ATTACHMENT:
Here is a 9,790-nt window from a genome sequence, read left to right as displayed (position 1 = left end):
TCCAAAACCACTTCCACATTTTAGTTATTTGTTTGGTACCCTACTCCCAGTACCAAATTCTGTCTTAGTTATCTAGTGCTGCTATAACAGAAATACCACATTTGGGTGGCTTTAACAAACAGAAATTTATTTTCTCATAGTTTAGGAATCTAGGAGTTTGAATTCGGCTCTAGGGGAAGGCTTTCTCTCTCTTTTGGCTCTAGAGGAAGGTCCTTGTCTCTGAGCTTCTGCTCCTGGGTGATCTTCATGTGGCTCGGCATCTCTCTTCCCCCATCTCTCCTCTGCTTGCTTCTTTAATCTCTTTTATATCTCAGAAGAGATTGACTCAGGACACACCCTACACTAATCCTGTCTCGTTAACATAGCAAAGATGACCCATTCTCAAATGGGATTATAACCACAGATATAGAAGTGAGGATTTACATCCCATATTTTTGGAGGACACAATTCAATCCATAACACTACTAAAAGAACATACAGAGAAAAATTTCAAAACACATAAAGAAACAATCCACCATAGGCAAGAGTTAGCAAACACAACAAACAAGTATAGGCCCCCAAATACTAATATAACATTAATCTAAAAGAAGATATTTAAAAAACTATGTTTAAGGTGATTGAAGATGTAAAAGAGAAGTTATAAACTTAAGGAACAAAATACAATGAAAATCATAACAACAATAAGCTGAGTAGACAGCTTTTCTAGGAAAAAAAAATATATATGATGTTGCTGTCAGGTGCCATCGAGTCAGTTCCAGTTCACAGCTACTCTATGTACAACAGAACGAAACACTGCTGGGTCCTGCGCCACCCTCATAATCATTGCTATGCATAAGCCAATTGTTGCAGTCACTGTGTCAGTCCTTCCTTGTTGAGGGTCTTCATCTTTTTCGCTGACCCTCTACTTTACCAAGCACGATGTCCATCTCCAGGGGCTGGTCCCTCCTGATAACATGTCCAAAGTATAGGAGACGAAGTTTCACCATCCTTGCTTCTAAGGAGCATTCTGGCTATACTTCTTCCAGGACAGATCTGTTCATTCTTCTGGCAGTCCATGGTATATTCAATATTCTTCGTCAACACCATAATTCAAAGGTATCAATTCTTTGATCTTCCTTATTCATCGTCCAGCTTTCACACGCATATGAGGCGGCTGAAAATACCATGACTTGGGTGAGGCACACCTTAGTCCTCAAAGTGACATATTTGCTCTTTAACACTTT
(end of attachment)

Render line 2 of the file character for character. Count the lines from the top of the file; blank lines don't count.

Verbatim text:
TCCAAAACCACTTCCACATTTTAGTTATTTGTTTGGTACCCTACTCCCAGTACCAAATTCTGTCTTAGTTATCTAGTGCTGCTATAACAGAAATACCACATTTGGGTGGCTTTAACAAACAGAAATTTATTTTCTCATAGTTTAGGAATCTAGGAGTTTGAATTCGGCTCTAGGGGAAGGCTTTCTCTCTCTTTTGGCTCTAGAGGAAGGTCCTTGTCTCTGAGCTTCTGCTCCTGGGTGATCTTCATGTGGCTCGGCATCTCTCTTCCCCCATCTCTCCTCTGCTTGCTTCTTTAATCTCTTTTATATCTCAGAAGAGATTGACTCAGGACACACCCTACACTAATCCTGTCTCGTTAACATAGCAAAGATGACCCATTCTCAAATGGGATTATAACCACAGATATAGAAGTGAGGATTTACATCCCATATTTTTGGAGGACACAATTCAATCCATAACACTACTAAAAGAACATACAGAGAAAAATTTCAAAACACATAAAGAAACAATCCACCATAGGCAAGAGTTAGCAAACACAACAAACAAGTATAGGCCCCCAAATACTAATATAACATTAATCTAAAAGAAGATATTTAAAAAACTATGTTTAAGGTGATTGAAGATGTAAAAGAGAAGTTATAAACTTAAGGAACAAAATACAATGAAAATCATAACAACAATAAGCTGAGTAGACAGCTTTTCTAGGAAAAAAAAATATATATGATGTTGCTGTCAGGTGCCATCGAGTCAGTTCCAGTTCACAGCTACTCTATGTACAACAGAACGAAACACTGCTGGGTCCTGCGCCACCCTCATAATCATTGCTATGCATAAGCCAATTGTTGCAGTCACTGTGTCAGTCCTTCCTTGTTGAGGGTCTTCATCTTTTTCGCTGACCCTCTACTTTACCAAGCACGATGTCCATCTCCAGGGGCTGGTCCCTCCTGATAACATGTCCAAAGTATAGGAGACGAAGTTTCACCATCCTTGCTTCTAAGGAGCATTCTGGCTATACTTCTTCCAGGACAGATCTGTTCATTCTTCTGGCAGTCCATGGTATATTCAATATTCTTCGTCAACACCATAATTCAAAGGTATCAATTCTTTGATCTTCCTTATTCATCGTCCAGCTTTCACACGCATATGAGGCGGCTGAAAATACCATGACTTGGGTGAGGCACACCTTAGTCCTCAAAGTGACATATTTGCTCTTTAACACTTT